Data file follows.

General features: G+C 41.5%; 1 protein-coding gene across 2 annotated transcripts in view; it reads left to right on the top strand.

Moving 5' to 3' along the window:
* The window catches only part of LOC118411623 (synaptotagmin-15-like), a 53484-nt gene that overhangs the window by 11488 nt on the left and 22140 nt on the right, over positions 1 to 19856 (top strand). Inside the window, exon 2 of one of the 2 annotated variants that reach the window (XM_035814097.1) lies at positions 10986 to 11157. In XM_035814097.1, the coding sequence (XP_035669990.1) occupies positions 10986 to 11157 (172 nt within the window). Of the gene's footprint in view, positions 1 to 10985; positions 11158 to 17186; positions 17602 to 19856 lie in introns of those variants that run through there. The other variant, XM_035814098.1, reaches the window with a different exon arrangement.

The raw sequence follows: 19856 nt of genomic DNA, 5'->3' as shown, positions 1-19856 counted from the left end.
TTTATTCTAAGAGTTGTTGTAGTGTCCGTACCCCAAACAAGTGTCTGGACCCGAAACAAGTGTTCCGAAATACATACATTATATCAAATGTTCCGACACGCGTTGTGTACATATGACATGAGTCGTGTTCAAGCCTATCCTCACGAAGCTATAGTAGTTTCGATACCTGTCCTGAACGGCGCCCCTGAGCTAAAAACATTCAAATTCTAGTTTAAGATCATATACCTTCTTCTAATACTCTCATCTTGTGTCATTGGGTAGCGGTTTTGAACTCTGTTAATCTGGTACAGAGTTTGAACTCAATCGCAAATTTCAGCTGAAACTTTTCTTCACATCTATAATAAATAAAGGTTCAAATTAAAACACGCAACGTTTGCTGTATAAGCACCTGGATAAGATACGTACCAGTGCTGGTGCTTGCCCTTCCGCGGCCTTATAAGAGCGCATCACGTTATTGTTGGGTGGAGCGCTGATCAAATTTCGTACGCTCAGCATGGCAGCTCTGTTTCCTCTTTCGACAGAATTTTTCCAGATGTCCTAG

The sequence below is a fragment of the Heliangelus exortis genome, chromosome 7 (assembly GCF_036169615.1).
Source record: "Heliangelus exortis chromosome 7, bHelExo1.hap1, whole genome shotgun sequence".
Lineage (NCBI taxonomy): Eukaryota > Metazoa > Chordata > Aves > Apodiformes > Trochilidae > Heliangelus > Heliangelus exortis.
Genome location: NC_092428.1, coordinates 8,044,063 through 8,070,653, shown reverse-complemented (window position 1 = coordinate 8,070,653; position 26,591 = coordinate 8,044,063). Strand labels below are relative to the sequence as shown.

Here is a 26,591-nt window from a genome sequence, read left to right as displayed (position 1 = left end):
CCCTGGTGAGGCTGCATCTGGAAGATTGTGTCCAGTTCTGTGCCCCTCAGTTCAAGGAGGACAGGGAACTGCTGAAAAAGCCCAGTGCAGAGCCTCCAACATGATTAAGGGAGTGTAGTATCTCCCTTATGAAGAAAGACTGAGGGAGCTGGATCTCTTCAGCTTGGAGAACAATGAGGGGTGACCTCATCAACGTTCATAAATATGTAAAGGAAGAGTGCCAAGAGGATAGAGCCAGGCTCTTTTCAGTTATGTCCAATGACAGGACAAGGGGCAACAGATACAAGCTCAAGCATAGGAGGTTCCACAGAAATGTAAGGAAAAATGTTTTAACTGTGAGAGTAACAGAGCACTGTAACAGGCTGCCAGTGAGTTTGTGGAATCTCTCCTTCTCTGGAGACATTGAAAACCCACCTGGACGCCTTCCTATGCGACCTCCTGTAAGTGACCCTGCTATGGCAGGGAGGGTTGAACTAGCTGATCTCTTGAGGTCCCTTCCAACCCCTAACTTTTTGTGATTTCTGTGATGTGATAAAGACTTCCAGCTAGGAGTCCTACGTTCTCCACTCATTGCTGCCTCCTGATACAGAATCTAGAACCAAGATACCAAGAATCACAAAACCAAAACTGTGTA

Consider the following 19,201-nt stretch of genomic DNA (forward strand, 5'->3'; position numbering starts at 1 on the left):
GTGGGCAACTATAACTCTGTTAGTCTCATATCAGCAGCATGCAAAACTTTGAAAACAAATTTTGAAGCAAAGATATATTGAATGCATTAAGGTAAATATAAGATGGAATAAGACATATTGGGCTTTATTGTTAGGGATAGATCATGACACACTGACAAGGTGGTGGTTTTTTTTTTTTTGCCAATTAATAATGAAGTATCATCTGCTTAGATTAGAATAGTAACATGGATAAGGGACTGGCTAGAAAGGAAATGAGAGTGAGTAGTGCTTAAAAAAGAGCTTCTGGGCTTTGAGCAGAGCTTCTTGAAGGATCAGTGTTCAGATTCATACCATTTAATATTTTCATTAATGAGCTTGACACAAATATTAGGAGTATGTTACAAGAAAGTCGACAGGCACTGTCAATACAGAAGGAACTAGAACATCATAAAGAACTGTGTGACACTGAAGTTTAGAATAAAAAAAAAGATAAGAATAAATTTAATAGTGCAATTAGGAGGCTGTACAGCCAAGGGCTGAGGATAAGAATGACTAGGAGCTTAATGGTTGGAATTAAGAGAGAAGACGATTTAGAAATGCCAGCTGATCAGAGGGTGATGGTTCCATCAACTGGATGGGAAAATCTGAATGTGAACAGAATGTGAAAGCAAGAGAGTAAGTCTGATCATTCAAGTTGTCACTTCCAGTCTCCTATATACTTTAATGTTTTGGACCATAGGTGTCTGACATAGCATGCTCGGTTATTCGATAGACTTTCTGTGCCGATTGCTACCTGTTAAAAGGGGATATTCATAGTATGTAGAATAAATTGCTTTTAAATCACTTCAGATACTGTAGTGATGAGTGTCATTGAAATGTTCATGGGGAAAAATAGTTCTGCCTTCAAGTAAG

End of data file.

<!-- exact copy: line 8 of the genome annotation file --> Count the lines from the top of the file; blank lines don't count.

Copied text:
Lineage (NCBI taxonomy): Eukaryota > Metazoa > Chordata > Aves > Apodiformes > Trochilidae > Heliangelus > Heliangelus exortis.